14 October 2005
Montreal. The Canadian Council for Refugees and Amnesty International call on the Canadian government to respect the rights of refugees and the will of Parliament, by implementing the refugee appeal. Ten months to the day since a Parliamentary committee called on the Minister to act, the government’s lack of response outrages all those concerned for refugee rights.
“For the past three and a half years, by not implementing the appeal the government has disregarded the clear and unequivocal will of Parliament, as expressed in the Immigration and Refugee Protection Act duly passed through the democratic process,” said Nick Summers, President of the Canadian Council for Refugees (CCR). “Adding insult to injury, the government has attempted to string us along with a series of broken promises and misrepresentations.”
The story of broken promises and misrepresentations includes the following:
· November 2001: Royal assent is given to the Immigration and Refugee Protection Act, containing an appeal for refugees.
o April 2002: Minister Coderre announces that implementation of the refugee appeal is delayed.
· May 2002: Minister Coderre announces to the CCR that the appeal will be implemented within a year. (He confirms the commitment in the House of Commons, 6 June 2002)
o Over three years later, the appeal has not been implemented.
· April 2002: The delay in implementation of the appeal is explained by reference to “an unprecedented increase in refugee claims”. (CIC news release, 29 April 2002)
o January 2003: The figures for 2002 show a dramatic decrease in the number of claims.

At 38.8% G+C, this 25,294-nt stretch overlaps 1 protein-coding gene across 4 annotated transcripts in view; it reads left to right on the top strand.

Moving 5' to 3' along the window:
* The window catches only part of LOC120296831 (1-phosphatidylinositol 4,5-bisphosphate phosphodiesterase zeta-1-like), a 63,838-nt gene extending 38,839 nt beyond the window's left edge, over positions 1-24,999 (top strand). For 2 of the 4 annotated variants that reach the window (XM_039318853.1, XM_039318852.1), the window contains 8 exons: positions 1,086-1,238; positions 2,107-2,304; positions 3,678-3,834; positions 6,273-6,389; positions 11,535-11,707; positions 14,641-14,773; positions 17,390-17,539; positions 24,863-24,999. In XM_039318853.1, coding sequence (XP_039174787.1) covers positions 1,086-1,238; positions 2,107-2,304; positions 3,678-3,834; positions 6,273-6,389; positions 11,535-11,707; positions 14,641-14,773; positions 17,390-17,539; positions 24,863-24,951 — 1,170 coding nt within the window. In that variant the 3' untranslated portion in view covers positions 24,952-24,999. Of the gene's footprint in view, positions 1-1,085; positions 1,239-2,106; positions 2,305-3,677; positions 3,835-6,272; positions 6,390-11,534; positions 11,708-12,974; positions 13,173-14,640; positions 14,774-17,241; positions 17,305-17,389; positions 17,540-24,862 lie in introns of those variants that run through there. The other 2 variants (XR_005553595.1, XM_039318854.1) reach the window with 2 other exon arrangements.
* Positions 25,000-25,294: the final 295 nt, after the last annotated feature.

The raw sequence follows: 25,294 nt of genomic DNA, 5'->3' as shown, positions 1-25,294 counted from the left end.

· February 2003: The delay in implementation is explained by reference to the IRB’s “inventory” [i.e. claims waiting to be heard] which remains “very high” (50,000). (Letter from Hon. Denis Coderre to CCR, 11 February 2003)
o June 2005: The IRB “inventory” is 22,000, the lowest it has been in the last decade.
· December 2002: Minister Coderre says that he is “committed to developing viable options for an effective appeal process in relation to refugee claims. My officials are currently identifying and evaluating possible procedures in this regard.” (Letter to CCR, 5 Dec. 2002). All subsequent Ministers make similar references to studying alternatives.
o No proposals have ever been tabled.
· December 2004: The Standing Committee on Citizenship and Immigration unanimously passes a resolution calling for the Minister to “implement the Refugee Appeal Division or advise the Committee as to an alternative proposal without delay.”
o Ten months later, no response has been received from the Minister.
“The absence of an appeal on the merits has been recognized as a fundamental flaw in the Canadian refugee determination system by both the Inter-American Commission on Human Rights and the UN High Commissioner for Refugees,” said Gloria Nafziger, Refugee Coordinator, Amnesty International Canada.
See also the CCR report: The Refugee Appeal: Is no one listening?, 31 March 2005 at http://www.ccrweb.ca/refugeeappeal.pdf